• There is no bullshit about it. Glocks with measurement is at the slide lock hump. The rest of the grip is .95 and the actual slide is about .89 in width. It is thinner than a shield for the most part. Light than a shield and definitely wayyyyy smaller than a g26. I sold my g26 after carrying the 43 for a month.

  22. Dan sure knows how to stir the pot with the wild hyperbola about transportation containers that Glock used for their merchandize. However, it is a fact that G43 faces an entirely different competitive landscape in 9mm than G42 does in .380. In the .380, there’s no SCCY. The Kel-Tec .380 is dire – does not even have a slide stop. But their single-stack 9mm is much better. I think I might have tried to make this point in TTAC comments before, but it is apropos here. The G43 is going to be more successful than G42 in terms of units sold, that much is likely. But it’s not going to capture as much market as G42 has. And BTW, other manufacturers figured that out and started to chase Glock. After the G42 appeared, we had a scramble to present Taurus Curve, Remington RM380, SiG P290RS. It’s a gold rush, started by G42. But G43 arrives into a place long staked by others.

  23. I’d love to see a shot of a J-frame in that same holster on top of / underneath the G43 in its holster for comparison. Currently I carry a 642 comfortably in the pocket…

  24. Never been a fan of Glocks, they just don’t point right for me. My Sig 938 Holds 7+1, is smaller, Metal, and weighs about the same.. Ill stick with that..

    • I spent the past week training and shooting pistols. The G43 was my fav. The worst gun I shot was the Sig 938. I couldn’t hit the broadside of a barn. The salesman really pushed it, took $200 off the price and told me I would get used to it, It was a “no brainer” in his words. But last night I found many articles on accuracy issues re: Sig Sauer. I’m ready to go (almost) with the G43 but I still wonder if I would be happier with the G42 because it’s smaller and lighter. A “finicky eater” means nothing to me. 380s should run hard ball, period.

      • I bought a Glock 42 .380 because I was never happy with other “mouse” sized guns in terms of grip, reliability and snappy recoil. So, when I handled the slightly larger Glock and it felt good in my hand, I decided to give it a try. I am so glad I did. All my previous complaints and problems went away. It could be carried easily, was accurate and completely reliable. I have used five different brands of ammo, including most recently Walmart’s Perfecta brand. Out of the box, in almost a year and over 500 rounds, I have never had a single malfunction related to the gun. The only malfunction was caused by my holding the gun too loosely after rapid fire target practice. I got a failure to eject and realized immediately afterward that my mishandling was the cause.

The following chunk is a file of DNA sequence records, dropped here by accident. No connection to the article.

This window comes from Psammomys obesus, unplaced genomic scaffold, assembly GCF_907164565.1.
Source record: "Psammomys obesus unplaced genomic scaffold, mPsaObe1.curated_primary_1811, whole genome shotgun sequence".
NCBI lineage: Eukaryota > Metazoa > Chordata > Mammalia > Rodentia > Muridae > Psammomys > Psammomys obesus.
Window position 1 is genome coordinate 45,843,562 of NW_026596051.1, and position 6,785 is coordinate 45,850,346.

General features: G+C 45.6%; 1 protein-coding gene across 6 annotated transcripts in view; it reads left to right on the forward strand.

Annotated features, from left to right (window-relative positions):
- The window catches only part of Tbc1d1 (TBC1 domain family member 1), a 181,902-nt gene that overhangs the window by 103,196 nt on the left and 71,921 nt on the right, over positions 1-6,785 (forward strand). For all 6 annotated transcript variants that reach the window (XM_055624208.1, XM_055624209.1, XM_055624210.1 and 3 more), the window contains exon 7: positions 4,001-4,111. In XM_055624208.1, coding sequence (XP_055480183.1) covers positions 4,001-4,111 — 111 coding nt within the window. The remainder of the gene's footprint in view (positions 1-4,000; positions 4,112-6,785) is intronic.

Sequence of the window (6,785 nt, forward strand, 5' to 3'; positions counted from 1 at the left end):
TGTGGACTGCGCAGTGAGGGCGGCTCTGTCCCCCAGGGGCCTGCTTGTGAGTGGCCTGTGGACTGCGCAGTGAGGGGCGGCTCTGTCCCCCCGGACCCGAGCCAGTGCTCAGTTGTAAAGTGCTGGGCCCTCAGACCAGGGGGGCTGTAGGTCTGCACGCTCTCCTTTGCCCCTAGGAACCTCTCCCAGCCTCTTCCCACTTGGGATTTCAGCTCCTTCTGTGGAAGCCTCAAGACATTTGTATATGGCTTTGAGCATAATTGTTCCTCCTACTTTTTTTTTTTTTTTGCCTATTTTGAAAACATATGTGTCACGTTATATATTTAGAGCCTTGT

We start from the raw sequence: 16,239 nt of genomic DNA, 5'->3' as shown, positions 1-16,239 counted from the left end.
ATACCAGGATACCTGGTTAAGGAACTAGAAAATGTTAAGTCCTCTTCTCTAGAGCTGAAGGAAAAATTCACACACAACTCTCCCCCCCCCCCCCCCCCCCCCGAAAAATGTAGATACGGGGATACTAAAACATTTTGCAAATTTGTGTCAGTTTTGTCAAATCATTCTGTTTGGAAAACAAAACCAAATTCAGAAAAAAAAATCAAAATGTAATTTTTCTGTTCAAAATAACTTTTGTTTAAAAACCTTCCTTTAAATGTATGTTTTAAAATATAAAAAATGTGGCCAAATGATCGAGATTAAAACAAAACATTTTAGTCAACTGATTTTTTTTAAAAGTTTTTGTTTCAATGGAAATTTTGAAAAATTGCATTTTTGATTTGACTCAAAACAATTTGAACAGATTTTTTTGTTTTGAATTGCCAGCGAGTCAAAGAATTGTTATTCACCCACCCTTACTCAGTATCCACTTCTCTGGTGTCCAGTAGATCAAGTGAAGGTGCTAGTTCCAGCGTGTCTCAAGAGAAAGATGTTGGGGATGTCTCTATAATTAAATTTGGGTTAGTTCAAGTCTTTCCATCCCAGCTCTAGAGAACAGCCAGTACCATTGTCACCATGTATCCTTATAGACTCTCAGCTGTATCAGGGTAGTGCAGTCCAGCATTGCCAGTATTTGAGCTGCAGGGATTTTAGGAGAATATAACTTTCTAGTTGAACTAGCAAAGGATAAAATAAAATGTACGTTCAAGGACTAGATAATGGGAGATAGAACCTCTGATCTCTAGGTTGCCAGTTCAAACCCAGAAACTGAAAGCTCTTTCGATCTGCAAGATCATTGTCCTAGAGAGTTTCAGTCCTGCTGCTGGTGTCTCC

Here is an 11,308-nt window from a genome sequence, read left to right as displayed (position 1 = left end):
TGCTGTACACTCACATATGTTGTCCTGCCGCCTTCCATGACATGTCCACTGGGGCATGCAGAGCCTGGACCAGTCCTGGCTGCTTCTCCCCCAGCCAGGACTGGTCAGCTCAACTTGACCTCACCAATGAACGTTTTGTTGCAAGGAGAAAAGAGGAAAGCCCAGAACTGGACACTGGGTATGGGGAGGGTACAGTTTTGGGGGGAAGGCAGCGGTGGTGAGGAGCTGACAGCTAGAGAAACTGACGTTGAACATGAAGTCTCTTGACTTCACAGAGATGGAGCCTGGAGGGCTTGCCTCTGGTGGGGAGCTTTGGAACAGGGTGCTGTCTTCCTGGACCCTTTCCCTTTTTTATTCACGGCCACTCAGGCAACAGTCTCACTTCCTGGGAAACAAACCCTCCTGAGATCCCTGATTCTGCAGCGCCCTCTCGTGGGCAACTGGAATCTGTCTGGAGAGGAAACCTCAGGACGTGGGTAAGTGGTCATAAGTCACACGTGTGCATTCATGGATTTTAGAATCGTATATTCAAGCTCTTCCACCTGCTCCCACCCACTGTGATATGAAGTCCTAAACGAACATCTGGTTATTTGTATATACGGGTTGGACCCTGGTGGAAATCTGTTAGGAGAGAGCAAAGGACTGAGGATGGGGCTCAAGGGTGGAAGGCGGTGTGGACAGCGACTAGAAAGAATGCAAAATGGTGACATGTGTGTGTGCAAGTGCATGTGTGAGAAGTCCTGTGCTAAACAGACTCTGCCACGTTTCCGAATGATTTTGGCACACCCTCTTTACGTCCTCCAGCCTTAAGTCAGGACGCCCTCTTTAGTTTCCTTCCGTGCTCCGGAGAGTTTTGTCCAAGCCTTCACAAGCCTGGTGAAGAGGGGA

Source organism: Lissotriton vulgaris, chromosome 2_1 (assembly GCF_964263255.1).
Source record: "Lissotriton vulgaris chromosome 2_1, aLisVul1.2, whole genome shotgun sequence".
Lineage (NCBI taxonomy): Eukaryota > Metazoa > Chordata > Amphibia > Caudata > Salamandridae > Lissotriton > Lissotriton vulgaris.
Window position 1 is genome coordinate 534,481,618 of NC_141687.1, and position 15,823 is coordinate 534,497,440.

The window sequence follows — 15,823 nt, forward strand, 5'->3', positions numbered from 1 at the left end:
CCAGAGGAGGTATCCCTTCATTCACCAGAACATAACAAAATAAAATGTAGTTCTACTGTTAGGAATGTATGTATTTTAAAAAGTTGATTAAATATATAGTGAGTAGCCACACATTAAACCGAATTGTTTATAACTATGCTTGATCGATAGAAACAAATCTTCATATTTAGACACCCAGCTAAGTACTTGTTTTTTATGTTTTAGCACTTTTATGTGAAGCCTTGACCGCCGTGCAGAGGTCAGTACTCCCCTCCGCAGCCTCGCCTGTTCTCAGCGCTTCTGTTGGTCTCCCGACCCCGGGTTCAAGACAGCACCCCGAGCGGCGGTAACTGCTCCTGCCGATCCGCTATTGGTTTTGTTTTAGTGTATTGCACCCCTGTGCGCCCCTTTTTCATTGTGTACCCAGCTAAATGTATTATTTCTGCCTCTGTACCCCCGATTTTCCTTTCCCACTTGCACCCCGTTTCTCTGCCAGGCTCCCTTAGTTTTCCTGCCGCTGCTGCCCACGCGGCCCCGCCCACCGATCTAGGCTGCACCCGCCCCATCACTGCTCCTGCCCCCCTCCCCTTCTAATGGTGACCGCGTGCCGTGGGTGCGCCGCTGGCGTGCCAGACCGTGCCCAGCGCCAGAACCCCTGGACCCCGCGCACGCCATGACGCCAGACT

Based on my experience, when I carry, particularly in light Florida summer attire, the Glock 42 is always my first choice. Ballistics testing shows that if you select your ammunition
        carefully, FBI penetration standards can be achieved. My 42 has never been “finicky” about ammunition and I give it five stars in every category.

  25. I just shot one side by side with my PM9 this past Sunday. The Kahr has less length and height, which makes it slightly more concealable to my mind. I like Glock triggers simply because I have shot thousands of rounds through a Glock at work and I am used to them. It’s hard to justify dumping my PM9 for a Glock 43, it’s been my carry gun (pm or mk9) for the last 8 years or so. But if I get a longer range session with it I may be a convert.

  26. Good review. My ’43 just arrived at the LGS, and I will be picking it up this week. I don’t expect to be pocket-carrying this one; an IWB holster is already on order.

    Of course…the Klingons didn’t invent the cloaking device. That was a Romulan creation, traded in exchange for a bunch of D7 battle cruisers and the anti-Federation alliance. The Roms deserve the credit for that one!

  27. Guys, Glocks measurements are at the largest points. I have a CM9 and just got a 43. They are almost exactly the same size despite the slide length. The 43 is actually a bit thinner and only an ounce heavier. It’s easier to conceal in a pocket than the LC9 and is easier to operate than a CM9. I’m not a fanboy. I just want people to know that it isn’t a big as the specs show.

    • The numbers and hands on comparison prove otherwise.

      Kahr CM9 length 5.3″. Glock 43 length 6.26″.
      Kahr CM9 width 0.91″. Glock 43 width 1.02″
      Kahr CM9 height 4.0″. Glock 43 height 4.25″
      Kahr CM9 unloaded weight 14.0oz. Glock 43 unloaded weight 16.19oz.
      Kahr CM9 weight 18.3oz. Glock 43 loaded weight 20.6oz.

      The reality is that nearly a full inch difference in length alone means it’s indisputable that the Kahr CM9 is significantly smaller than the Glock 43. Take a look at this graphic to decide if you believe Jared or your lying eyes: http://www.triangletactical.net/2015/03/18/glock-43-compared-to-other-pistols/

    • You’re not listening. Everyone is using Glock’s specs. They measure at the largest point while Kahr measures at the smallest points. Look at Hickok’s video. He measures everything. Look at my thread below where I show pics of my measurements. The only big difference is the slide length, which isn’t that big of a deal for pocket carry. Yes, the CM9 is technically smaller, but not enough for me to justify keeping it over the Glock. I have no dog in this fight. I’m actually a Ruger fan. I just want people to realize that the Glock is pretty small.